Iraq has been successively ravaged by the 1980-1988 war with Iran, crippling sanctions after its invasion of Kuwait in 1990, internal conflict after the U.S.-led invasion of 2003, and the transnational jihadists of Islamic State after 2014. Its multiple challenges further include sectarian violence and Kurdish separatism. Crisis Group aims to promote locally-centred stabilisation and better governance of post-ISIS Iraq in order to reduce the risk of violent flare-ups in liberated areas and mitigate the impact of foreign strategic competition, notably between Iran and the U.S. Through field research, advocacy and engagement with all sides, we urge countries involved in the anti-ISIS campaign to support security sector and institutional reform in Iraq as well. On the Kurdish front, we urge a return to a UN-led process to resolve the question of the disputed territories, especially Kirkuk, and of oil revenue-sharing.
Despite their traumatic history, Iraqis are finding individual and civic solutions to their country’s political failures. Crisis Group photographer Julie David de Lossy visited Baghdad in October-November 2018 and returned with portraits of its people’s search for normalcy.
In govt formation process following May 2018 legislative elections, rival political blocs continued to contest remaining empty cabinet posts, especially interior and defence. Shiite cleric Moqtada al-Sadr late Nov denounced Iran’s support for former National Security Adviser Faleh al-Fayyad for interior minister. MPs aligned to Sadr and former PM Abadi boycotted parliamentary session to vote in remaining ministers 4 Dec, preventing Fayyad’s election. Parliament 24 Dec approved Shaima Khalil as education minister and Nawfal Moussa as migration minister, leaving three seats unfilled. In Kurdistan, dominant party Kurdish Democratic Party (KDP) 3 Dec appointed KDP head Massoud Barzani’s son and nephew as Kurdish PM and president respectively. KDP 13 Dec announced willingness to reopen road connecting Dohuk, Dohuk province (north) and Sinjar, Nineveh province (north west) to help enable displaced Yazidis to return home. Islamic State (ISIS)-related insecurity continued; bombing in Youssef Bek village, Diyala province (east) killed two policemen 11 Dec and bombing in Ramadi, Anbar province (west) killed policeman 15 Dec. Govt 12 Dec claimed its airstrike against ISIS camp in Syria killed 44 militants. In north west, ISIS-claimed car bombing killed three people in Tal Afar, Nineveh province 25 Dec. In far north, Turkey continued operations against Kurdistan Workers’ Party (PKK) with airstrikes killing eight militants 13 Dec and six more 16 Dec. U.S. 20 Dec granted Iraq 90-day extension of its exemption from U.S. sanctions on Iran-related trade, allowing Iraq to continue importing Iranian electricity and gas while it finds alternative sources.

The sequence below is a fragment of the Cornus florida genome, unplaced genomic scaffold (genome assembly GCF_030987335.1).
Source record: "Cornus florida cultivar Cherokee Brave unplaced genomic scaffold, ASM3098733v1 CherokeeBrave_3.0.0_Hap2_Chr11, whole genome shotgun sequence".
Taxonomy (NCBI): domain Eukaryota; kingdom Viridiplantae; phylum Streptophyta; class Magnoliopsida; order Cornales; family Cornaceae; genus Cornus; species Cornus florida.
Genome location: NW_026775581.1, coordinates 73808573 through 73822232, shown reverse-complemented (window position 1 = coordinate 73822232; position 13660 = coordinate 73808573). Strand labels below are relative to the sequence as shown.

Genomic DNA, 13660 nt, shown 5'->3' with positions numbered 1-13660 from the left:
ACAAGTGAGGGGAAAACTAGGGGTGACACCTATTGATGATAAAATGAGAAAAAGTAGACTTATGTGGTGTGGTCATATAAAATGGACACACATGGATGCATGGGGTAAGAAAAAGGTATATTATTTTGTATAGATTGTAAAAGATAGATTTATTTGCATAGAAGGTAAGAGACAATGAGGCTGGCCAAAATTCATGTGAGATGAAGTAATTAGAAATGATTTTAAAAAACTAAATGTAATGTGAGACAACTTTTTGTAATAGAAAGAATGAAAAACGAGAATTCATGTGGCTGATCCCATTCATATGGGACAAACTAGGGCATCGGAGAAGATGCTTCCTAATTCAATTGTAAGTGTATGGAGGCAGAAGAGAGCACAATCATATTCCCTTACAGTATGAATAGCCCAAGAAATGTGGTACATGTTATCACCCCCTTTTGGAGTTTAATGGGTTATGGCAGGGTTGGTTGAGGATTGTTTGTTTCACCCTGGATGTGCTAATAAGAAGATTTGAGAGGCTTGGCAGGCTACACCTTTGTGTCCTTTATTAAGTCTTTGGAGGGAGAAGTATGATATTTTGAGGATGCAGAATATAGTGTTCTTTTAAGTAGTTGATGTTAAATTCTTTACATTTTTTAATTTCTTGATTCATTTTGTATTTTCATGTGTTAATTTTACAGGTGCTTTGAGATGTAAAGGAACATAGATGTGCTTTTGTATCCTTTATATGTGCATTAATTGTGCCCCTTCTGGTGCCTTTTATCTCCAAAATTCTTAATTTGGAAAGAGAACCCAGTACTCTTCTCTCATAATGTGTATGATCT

The fallout is settling after the Iraqi army’s seizure of territories disputed between Baghdad and the autonomous Kurdish region. More conflict over these areas, particularly oil-rich Kirkuk, is predictable. The UN should take advantage of today’s quiet to explore negotiations on the contested lands’ status.